Nutrition Activity Booklet A Message to Those Who Care for Children:

Nutrition Activity Booklet
A Message to Those Who Care for Children:
Children will delight in this unit featuring
variations of stories on The Gingerbread Man,
while at the same time building their
enjoyment of cooking. The gingerbread cookie
recipe is a healthy twist on an old recipe but with
less sugar and added whole-wheat flour. Children
will have fun as you help them with measuring,
mixing, rolling, cutting, decorating, and eating.
All five senses are used during this fun
adventure with gingerbread cookies.
Jill Patterson, Ph.D.
Dept. of Nutritional Sciences, Penn State
Storybooks on Baking Gingerbread Men
Gingerbread Baby by Jan Brett (G.P. Putnam’s Sons,
1999) Find out what happens when Matti opens the oven
door before his gingerbread is finished baking. A new
twist on the traditional tale.
The Gingerbread Man retold by Eric A. Kimmel
(Scholastic with Holiday House Inc., 1993)
The classic tale of the gingerbread man who runs away to
escape being eaten only to be tricked by a fox.
Maisy Makes Gingerbread by Lucy Cousins
(Candlewick Press, 1999)
Maisy the mouse enjoys mixing up a batch of gingerbread
cookies to share with her friends. (Note: Remind children
that when they help to bake cookies, they should not lick
the spoon. The raw eggs in the batter could make them
Mr. Cookie Baker by Monica Wellington
(Scholastic with Dutton Children’s Books, 1992)
A simple story about a day in the life of a baker and his
cookie shop.
What’s Inside
Sensing the Kitchen
Use these ideas so
children learn to enjoy
cooking and helping in
the kitchen.
Recipe for Gingerbread
Let children help make
and decorate this tasty
and nutritious snack.
Recipe Sequence
A fun foldout to display
for children to follow
the gingerbread
cookie recipe.
Mix Cooking with
The Gingerbread Man
story has many variations
for story time.
Family Nutrition News
A send–home page you
can copy and share with
Sensing the Kitchen
Use one of the storybooks listed below to introduce the five senses during your
group or circle time. Be sure children understand what each sense does and
how important they are in helping us learn about the world around us. Make a
recording of many sounds you would hear in a kitchen such as running water, a
can opening, mixing with an electric mixer, a timer ticking, chopping with a knife, a toaster
popping, popcorn popping, or something frying in a pan, or other kitchen sounds. Play the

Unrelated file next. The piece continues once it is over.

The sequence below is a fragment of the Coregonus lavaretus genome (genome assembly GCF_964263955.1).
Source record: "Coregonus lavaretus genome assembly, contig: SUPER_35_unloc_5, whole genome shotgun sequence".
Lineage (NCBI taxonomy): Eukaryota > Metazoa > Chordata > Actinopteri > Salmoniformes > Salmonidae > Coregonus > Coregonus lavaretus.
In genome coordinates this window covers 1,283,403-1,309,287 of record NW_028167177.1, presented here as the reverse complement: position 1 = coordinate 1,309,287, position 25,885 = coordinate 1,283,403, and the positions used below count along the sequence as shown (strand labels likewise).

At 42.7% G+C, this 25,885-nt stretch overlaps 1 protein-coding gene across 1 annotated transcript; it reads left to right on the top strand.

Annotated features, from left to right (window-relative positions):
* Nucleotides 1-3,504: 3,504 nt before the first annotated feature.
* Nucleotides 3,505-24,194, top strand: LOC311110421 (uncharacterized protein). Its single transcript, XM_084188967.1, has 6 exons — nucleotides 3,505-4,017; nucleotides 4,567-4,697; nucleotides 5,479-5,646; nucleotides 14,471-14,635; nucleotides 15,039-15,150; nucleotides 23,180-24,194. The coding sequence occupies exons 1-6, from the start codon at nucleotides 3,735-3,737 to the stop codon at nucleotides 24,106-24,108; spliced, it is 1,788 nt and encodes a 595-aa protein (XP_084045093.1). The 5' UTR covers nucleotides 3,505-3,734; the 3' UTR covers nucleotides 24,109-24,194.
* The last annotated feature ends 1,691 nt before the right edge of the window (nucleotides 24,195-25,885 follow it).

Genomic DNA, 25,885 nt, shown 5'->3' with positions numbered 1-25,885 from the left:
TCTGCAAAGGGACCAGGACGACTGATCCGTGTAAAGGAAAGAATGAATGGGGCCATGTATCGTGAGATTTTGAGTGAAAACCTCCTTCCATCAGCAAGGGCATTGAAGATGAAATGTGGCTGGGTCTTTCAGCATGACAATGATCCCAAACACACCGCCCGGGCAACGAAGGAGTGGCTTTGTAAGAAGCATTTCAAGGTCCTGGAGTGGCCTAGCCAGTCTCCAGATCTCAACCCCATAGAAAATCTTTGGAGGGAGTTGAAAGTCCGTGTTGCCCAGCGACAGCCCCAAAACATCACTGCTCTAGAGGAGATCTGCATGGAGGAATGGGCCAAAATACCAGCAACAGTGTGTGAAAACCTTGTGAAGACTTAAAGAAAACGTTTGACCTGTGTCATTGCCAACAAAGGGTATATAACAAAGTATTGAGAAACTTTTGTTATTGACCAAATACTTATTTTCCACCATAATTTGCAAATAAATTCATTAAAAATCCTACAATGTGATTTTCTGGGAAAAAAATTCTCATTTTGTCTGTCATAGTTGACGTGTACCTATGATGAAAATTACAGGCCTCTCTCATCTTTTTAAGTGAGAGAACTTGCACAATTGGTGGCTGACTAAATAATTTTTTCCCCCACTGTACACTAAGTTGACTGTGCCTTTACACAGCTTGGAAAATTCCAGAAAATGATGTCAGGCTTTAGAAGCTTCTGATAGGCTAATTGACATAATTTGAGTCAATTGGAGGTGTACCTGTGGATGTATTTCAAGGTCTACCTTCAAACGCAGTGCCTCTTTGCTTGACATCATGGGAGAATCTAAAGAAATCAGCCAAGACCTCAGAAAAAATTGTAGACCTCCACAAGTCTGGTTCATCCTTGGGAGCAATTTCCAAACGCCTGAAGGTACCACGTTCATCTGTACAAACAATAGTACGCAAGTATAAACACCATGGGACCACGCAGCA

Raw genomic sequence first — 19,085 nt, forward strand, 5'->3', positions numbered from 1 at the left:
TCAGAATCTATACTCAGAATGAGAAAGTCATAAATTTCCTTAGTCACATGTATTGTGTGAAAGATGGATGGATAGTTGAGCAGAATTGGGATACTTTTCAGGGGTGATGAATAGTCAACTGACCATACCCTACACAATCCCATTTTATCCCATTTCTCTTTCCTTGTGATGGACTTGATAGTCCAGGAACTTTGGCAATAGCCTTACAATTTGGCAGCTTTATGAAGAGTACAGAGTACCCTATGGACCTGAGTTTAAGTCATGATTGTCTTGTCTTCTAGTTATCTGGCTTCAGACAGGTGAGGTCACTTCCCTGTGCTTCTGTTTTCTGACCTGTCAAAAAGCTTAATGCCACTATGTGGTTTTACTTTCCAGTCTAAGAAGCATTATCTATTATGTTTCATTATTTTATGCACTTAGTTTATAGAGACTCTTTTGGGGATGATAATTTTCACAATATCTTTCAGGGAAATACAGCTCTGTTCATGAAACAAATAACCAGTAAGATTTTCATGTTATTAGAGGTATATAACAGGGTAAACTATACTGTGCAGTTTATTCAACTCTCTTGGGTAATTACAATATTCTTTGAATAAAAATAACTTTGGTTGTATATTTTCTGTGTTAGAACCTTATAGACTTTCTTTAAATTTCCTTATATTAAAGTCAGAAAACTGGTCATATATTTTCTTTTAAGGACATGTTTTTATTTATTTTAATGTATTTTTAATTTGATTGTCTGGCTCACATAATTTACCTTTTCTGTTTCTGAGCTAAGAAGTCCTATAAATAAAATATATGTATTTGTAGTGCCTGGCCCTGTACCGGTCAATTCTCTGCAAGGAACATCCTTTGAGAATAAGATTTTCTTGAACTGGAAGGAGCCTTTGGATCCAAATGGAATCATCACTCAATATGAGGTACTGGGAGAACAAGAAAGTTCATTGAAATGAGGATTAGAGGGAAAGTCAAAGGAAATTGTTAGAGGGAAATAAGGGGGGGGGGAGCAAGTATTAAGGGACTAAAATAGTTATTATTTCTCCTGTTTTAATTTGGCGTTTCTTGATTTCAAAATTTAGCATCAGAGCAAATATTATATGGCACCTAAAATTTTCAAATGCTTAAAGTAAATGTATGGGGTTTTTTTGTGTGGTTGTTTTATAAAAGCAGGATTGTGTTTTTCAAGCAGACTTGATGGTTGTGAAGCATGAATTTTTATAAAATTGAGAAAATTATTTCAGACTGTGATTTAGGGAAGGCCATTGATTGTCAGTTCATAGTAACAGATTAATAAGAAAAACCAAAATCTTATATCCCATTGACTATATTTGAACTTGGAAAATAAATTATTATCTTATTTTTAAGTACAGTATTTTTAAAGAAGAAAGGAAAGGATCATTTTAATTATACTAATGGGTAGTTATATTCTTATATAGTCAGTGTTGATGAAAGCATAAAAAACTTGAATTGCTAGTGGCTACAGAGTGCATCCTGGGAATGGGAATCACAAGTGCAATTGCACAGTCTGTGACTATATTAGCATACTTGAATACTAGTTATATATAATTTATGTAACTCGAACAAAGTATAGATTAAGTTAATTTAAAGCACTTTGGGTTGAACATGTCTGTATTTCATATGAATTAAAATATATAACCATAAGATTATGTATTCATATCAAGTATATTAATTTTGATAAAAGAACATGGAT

tape, stopping after each sound so children can talk about what they hear.
Get several black film canisters. Punch holes in the lids of the canisters
using a hammer and nail. Place an scented food or spice into each container.
Some suggestions would be coffee, cocoa mix, pepper, peanut butter, onion,
orange extract, cinnamon, and ginger. Children will have great fun guessing
what is inside.
See and Touch.
Gather pictures of various kitchen appliances and tools such as a
mixer, a toaster, a microwave, a blender, and a stove. Also have on
hand several kitchen utensils for children to handle such as a wooden
spoon, a slotted spoon, a spatula, a wire wisk, a ladle, measuring
cups, and a rolling pin. Talk about what each object is and how it is used in the kitchen.
Allow children to share their experiences with using some of the kitchen items. Talk about
kitchen rules such as always asking an adult for help in the kitchen.
Taste and Smell.
Raisins are a healthful decoration to put on gingerbread cookies.
Do your children know that raisins are dried grapes? Drying fruits
preserves them. Ask for help from families for this tasting experience.
Ask families to donate fruits and dried fruits such as grapes and
raisins, apples and dried apple rings, pineapple and dried pineapple rings, etc. You only
need a small amount of each item for a tasting activity. Allow children to taste each fresh
fruit followed by its dried version. Do they taste similar? Are some more sour or more
sweet? Which do they like? Have each child hold his nose and close his eyes before tasting
a fruit. Can he guess what it is? A fun variation is to use gourmet flavored jelly beans to try
tasting while holding your nose. Smell is very important for tasting flavors.
Books for the Senses
Busy Bunnies’ Five Senses by Teddy Slater (Scholastic, Inc., 1999).